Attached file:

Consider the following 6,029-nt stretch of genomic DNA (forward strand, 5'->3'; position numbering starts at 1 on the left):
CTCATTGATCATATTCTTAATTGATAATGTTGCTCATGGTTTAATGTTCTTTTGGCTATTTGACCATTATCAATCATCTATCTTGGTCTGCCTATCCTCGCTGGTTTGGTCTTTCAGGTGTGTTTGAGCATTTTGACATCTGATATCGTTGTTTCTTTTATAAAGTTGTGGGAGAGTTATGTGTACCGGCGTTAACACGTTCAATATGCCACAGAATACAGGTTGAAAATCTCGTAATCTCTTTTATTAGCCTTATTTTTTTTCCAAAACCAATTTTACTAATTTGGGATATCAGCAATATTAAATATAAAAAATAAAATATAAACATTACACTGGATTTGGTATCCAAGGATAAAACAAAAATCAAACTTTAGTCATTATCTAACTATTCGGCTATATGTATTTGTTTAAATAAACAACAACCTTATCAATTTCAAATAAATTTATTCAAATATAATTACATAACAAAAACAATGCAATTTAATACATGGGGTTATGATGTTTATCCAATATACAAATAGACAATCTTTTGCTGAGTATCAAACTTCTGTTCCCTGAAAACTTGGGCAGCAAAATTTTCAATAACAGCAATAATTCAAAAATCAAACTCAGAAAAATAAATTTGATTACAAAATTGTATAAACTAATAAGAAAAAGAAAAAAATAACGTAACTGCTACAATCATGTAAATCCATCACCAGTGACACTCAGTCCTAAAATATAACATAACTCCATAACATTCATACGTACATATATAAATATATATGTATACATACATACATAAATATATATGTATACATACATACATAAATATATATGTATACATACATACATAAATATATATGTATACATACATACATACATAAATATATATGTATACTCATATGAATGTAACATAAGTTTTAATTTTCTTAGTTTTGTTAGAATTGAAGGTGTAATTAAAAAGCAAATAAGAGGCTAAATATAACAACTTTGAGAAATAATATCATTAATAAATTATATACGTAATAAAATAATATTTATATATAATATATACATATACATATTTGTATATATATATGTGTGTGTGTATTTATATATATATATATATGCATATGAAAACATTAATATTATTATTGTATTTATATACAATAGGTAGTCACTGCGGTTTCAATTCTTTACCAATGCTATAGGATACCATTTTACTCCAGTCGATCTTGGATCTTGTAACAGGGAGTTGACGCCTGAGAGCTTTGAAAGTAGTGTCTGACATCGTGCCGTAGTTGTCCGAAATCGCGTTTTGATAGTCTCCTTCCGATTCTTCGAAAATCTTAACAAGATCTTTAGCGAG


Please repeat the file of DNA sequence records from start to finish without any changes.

Consider the following 6,029-nt stretch of genomic DNA (forward strand, 5'->3'; position numbering starts at 1 on the left):
CTCATTGATCATATTCTTAATTGATAATGTTGCTCATGGTTTAATGTTCTTTTGGCTATTTGACCATTATCAATCATCTATCTTGGTCTGCCTATCCTCGCTGGTTTGGTCTTTCAGGTGTGTTTGAGCATTTTGACATCTGATATCGTTGTTTCTTTTATAAAGTTGTGGGAGAGTTATGTGTACCGGCGTTAACACGTTCAATATGCCACAGAATACAGGTTGAAAATCTCGTAATCTCTTTTATTAGCCTTATTTTTTTTCCAAAACCAATTTTACTAATTTGGGATATCAGCAATATTAAATATAAAAAATAAAATATAAACATTACACTGGATTTGGTATCCAAGGATAAAACAAAAATCAAACTTTAGTCATTATCTAACTATTCGGCTATATGTATTTGTTTAAATAAACAACAACCTTATCAATTTCAAATAAATTTATTCAAATATAATTACATAACAAAAACAATGCAATTTAATACATGGGGTTATGATGTTTATCCAATATACAAATAGACAATCTTTTGCTGAGTATCAAACTTCTGTTCCCTGAAAACTTGGGCAGCAAAATTTTCAATAACAGCAATAATTCAAAAATCAAACTCAGAAAAATAAATTTGATTACAAAATTGTATAAACTAATAAGAAAAAGAAAAAAATAACGTAACTGCTACAATCATGTAAATCCATCACCAGTGACACTCAGTCCTAAAATATAACATAACTCCATAACATTCATACGTACATATATAAATATATATGTATACATACATACATAAATATATATGTATACATACATACATAAATATATATGTATACATACATACATAAATATATATGTATACATACATACATACATAAATATATATGTATACTCATATGAATGTAACATAAGTTTTAATTTTCTTAGTTTTGTTAGAATTGAAGGTGTAATTAAAAAGCAAATAAGAGGCTAAATATAACAACTTTGAGAAATAATATCATTAATAAATTATATACGTAATAAAATAATATTTATATATAATATATACATATACATATTTGTATATATATATGTGTGTGTGTATTTATATATATATATATATGCATATGAAAACATTAATATTATTATTGTATTTATATACAATAGGTAGTCACTGCGGTTTCAATTCTTTACCAATGCTATAGGATACCATTTTACTCCAGTCGATCTTGGATCTTGTAACAGGGAGTTGACGCCTGAGAGCTTTGAAAGTAGTGTCTGACATCGTGCCGTAGTTGTCCGAAATCGCGTTTTGATAGTCTCCTTCCGATTCTTCGAAAATCTTAACAAGATCTTTAGCGAG